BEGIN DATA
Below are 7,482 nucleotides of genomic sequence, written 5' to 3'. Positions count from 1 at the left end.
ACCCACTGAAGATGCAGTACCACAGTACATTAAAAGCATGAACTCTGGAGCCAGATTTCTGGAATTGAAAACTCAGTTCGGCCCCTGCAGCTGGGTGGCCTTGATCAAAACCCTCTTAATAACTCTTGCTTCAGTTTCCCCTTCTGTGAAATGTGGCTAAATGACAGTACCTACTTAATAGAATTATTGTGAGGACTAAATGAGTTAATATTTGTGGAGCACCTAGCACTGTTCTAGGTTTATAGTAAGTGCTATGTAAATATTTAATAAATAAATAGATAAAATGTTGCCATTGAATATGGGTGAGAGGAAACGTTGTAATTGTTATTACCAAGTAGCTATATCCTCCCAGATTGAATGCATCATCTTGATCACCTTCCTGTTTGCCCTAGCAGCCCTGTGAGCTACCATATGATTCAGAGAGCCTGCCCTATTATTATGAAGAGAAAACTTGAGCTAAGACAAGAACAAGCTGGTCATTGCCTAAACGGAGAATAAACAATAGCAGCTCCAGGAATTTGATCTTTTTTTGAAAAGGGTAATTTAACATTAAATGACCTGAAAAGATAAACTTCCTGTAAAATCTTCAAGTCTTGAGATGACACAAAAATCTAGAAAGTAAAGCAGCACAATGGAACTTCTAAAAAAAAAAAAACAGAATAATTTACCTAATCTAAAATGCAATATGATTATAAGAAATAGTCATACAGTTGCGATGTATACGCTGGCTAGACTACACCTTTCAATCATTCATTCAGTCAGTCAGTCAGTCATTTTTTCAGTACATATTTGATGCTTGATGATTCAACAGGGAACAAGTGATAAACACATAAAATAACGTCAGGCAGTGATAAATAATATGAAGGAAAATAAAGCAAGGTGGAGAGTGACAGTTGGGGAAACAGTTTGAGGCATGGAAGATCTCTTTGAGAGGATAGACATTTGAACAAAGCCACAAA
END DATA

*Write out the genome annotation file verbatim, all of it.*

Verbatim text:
Below are 7,482 nucleotides of genomic sequence, written 5' to 3'. Positions count from 1 at the left end.
ACCCACTGAAGATGCAGTACCACAGTACATTAAAAGCATGAACTCTGGAGCCAGATTTCTGGAATTGAAAACTCAGTTCGGCCCCTGCAGCTGGGTGGCCTTGATCAAAACCCTCTTAATAACTCTTGCTTCAGTTTCCCCTTCTGTGAAATGTGGCTAAATGACAGTACCTACTTAATAGAATTATTGTGAGGACTAAATGAGTTAATATTTGTGGAGCACCTAGCACTGTTCTAGGTTTATAGTAAGTGCTATGTAAATATTTAATAAATAAATAGATAAAATGTTGCCATTGAATATGGGTGAGAGGAAACGTTGTAATTGTTATTACCAAGTAGCTATATCCTCCCAGATTGAATGCATCATCTTGATCACCTTCCTGTTTGCCCTAGCAGCCCTGTGAGCTACCATATGATTCAGAGAGCCTGCCCTATTATTATGAAGAGAAAACTTGAGCTAAGACAAGAACAAGCTGGTCATTGCCTAAACGGAGAATAAACAATAGCAGCTCCAGGAATTTGATCTTTTTTTGAAAAGGGTAATTTAACATTAAATGACCTGAAAAGATAAACTTCCTGTAAAATCTTCAAGTCTTGAGATGACACAAAAATCTAGAAAGTAAAGCAGCACAATGGAACTTCTAAAAAAAAAAAAACAGAATAATTTACCTAATCTAAAATGCAATATGATTATAAGAAATAGTCATACAGTTGCGATGTATACGCTGGCTAGACTACACCTTTCAATCATTCATTCAGTCAGTCAGTCAGTCATTTTTTCAGTACATATTTGATGCTTGATGATTCAACAGGGAACAAGTGATAAACACATAAAATAACGTCAGGCAGTGATAAATAATATGAAGGAAAATAAAGCAAGGTGGAGAGTGACAGTTGGGGAAACAGTTTGAGGCATGGAAGATCTCTTTGAGAGGATAGACATTTGAACAAAGCCACAAA